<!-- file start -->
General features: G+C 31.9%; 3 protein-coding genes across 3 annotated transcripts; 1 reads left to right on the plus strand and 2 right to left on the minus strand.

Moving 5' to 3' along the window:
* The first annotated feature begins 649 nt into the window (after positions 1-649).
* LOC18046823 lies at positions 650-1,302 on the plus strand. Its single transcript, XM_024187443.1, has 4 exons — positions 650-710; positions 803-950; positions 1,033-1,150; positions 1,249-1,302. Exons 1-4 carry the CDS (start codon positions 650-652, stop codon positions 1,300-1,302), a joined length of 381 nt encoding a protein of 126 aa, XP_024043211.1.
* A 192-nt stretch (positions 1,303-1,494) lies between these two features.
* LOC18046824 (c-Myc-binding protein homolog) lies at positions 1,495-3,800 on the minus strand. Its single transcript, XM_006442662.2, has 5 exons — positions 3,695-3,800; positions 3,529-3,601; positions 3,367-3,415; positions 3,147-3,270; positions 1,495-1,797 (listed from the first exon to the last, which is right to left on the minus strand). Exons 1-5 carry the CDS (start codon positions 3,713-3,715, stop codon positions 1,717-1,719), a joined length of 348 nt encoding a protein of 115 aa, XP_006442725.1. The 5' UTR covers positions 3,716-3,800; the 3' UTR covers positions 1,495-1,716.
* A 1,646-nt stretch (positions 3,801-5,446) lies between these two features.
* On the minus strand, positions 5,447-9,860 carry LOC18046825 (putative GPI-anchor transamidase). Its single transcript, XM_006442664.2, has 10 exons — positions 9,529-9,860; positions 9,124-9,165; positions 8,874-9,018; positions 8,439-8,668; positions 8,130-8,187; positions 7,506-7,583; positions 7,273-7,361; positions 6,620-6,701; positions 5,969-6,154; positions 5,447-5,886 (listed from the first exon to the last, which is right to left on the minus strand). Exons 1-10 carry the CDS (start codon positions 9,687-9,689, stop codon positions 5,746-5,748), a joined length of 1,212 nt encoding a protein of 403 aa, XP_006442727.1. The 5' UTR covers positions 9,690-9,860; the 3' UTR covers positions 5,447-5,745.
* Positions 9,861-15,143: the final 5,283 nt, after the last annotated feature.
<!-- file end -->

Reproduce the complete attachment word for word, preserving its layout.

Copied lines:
General features: G+C 31.9%; 3 protein-coding genes across 3 annotated transcripts; 1 reads left to right on the plus strand and 2 right to left on the minus strand.

Moving 5' to 3' along the window:
* The first annotated feature begins 649 nt into the window (after positions 1-649).
* LOC18046823 lies at positions 650-1,302 on the plus strand. Its single transcript, XM_024187443.1, has 4 exons — positions 650-710; positions 803-950; positions 1,033-1,150; positions 1,249-1,302. Exons 1-4 carry the CDS (start codon positions 650-652, stop codon positions 1,300-1,302), a joined length of 381 nt encoding a protein of 126 aa, XP_024043211.1.
* A 192-nt stretch (positions 1,303-1,494) lies between these two features.
* LOC18046824 (c-Myc-binding protein homolog) lies at positions 1,495-3,800 on the minus strand. Its single transcript, XM_006442662.2, has 5 exons — positions 3,695-3,800; positions 3,529-3,601; positions 3,367-3,415; positions 3,147-3,270; positions 1,495-1,797 (listed from the first exon to the last, which is right to left on the minus strand). Exons 1-5 carry the CDS (start codon positions 3,713-3,715, stop codon positions 1,717-1,719), a joined length of 348 nt encoding a protein of 115 aa, XP_006442725.1. The 5' UTR covers positions 3,716-3,800; the 3' UTR covers positions 1,495-1,716.
* A 1,646-nt stretch (positions 3,801-5,446) lies between these two features.
* On the minus strand, positions 5,447-9,860 carry LOC18046825 (putative GPI-anchor transamidase). Its single transcript, XM_006442664.2, has 10 exons — positions 9,529-9,860; positions 9,124-9,165; positions 8,874-9,018; positions 8,439-8,668; positions 8,130-8,187; positions 7,506-7,583; positions 7,273-7,361; positions 6,620-6,701; positions 5,969-6,154; positions 5,447-5,886 (listed from the first exon to the last, which is right to left on the minus strand). Exons 1-10 carry the CDS (start codon positions 9,687-9,689, stop codon positions 5,746-5,748), a joined length of 1,212 nt encoding a protein of 403 aa, XP_006442727.1. The 5' UTR covers positions 9,690-9,860; the 3' UTR covers positions 5,447-5,745.
* Positions 9,861-15,143: the final 5,283 nt, after the last annotated feature.